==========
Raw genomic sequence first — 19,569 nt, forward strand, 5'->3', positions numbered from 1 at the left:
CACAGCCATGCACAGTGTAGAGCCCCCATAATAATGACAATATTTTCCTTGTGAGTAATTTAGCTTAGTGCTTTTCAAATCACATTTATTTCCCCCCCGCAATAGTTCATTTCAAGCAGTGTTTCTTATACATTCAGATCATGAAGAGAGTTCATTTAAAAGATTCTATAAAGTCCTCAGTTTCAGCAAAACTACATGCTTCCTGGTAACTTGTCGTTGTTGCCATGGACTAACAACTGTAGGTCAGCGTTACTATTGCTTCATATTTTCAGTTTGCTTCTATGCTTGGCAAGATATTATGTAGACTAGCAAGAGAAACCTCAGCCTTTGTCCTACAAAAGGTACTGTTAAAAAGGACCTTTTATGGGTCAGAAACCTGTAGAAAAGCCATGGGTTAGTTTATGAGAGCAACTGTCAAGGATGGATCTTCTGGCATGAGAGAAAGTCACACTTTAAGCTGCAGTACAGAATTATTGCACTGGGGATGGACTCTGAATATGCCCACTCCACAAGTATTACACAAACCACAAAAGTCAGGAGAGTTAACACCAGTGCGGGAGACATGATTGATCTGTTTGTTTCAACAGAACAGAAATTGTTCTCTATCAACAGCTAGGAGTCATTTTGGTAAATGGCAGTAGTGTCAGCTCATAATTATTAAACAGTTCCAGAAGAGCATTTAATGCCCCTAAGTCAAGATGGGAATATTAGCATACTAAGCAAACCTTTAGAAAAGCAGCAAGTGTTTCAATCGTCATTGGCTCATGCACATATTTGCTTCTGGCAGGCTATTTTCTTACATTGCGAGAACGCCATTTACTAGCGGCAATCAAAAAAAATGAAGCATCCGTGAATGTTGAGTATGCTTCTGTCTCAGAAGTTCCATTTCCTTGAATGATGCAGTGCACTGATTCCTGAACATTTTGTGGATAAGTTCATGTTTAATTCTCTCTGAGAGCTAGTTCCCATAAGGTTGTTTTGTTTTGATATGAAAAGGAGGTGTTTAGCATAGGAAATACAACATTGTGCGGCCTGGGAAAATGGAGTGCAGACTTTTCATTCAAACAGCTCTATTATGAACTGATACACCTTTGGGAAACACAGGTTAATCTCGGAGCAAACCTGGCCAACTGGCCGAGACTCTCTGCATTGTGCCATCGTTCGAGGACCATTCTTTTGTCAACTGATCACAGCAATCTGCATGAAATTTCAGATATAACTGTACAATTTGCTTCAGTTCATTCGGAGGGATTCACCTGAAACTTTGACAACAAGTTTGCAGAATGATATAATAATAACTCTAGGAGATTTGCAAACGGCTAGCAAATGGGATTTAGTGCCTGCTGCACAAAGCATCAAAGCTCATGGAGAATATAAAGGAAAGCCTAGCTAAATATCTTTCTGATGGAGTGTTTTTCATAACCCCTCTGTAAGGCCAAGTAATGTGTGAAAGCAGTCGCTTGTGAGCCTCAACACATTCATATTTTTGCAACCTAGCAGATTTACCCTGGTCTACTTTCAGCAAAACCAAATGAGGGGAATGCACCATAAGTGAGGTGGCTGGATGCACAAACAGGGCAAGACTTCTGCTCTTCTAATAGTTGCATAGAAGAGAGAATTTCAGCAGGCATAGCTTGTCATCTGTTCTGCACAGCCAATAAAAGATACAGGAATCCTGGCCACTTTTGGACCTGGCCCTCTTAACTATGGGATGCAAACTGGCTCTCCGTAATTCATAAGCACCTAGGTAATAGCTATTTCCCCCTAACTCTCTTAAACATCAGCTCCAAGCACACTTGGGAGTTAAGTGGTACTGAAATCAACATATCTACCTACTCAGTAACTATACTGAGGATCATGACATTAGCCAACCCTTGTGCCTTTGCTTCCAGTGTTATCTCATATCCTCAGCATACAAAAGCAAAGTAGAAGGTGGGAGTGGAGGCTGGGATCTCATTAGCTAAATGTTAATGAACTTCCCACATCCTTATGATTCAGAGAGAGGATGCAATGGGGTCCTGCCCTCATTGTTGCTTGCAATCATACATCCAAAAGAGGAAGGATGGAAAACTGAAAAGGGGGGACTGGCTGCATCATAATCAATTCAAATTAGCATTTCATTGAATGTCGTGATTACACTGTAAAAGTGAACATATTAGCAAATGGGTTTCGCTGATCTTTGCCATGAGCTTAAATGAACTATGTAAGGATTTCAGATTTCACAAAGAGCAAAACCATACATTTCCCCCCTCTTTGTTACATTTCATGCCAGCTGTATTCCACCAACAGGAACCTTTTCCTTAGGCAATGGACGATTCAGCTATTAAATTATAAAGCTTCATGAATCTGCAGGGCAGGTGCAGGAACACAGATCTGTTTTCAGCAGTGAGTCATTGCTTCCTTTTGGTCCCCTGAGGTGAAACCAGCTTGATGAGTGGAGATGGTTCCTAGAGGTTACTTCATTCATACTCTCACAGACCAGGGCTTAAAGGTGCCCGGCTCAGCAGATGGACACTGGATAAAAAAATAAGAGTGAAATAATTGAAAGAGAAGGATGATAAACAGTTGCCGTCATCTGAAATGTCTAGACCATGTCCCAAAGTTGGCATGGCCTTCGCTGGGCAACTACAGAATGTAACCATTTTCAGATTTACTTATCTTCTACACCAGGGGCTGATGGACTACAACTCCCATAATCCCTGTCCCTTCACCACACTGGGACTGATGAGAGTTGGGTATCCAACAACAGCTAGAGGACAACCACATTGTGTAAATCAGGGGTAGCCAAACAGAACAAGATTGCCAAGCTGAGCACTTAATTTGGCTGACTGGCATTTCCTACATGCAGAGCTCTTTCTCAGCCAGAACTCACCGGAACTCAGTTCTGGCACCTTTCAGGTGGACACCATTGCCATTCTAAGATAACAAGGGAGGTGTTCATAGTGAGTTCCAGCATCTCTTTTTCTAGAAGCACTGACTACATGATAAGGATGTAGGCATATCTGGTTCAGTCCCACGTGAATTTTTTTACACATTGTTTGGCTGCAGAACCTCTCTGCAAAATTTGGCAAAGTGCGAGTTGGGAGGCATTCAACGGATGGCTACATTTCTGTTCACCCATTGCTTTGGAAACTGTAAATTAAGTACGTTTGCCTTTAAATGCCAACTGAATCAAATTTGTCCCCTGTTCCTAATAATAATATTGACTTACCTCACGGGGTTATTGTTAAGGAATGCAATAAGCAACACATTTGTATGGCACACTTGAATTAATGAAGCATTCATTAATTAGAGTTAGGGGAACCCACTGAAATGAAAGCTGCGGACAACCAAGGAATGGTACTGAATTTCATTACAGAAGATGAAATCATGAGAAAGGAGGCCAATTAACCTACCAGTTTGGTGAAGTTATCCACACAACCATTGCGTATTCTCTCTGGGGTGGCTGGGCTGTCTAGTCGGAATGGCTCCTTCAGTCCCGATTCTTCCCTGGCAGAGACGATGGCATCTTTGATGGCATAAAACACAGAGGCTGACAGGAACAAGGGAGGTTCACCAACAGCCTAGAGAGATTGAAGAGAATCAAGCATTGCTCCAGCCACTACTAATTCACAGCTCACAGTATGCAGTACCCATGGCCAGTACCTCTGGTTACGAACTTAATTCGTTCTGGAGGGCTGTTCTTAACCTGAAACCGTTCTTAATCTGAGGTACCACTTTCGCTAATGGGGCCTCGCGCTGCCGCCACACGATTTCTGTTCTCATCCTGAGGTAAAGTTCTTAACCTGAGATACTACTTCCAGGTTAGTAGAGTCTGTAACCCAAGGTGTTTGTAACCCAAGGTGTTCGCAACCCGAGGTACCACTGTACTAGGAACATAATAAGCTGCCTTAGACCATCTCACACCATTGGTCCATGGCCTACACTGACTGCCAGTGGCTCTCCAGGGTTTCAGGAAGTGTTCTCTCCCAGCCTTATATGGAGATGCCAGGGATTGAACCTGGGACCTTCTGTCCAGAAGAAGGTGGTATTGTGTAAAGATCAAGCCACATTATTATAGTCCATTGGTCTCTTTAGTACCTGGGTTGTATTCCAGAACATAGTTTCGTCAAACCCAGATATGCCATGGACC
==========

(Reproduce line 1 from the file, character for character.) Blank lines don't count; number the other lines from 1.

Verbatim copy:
Raw genomic sequence first — 19,569 nt, forward strand, 5'->3', positions numbered from 1 at the left: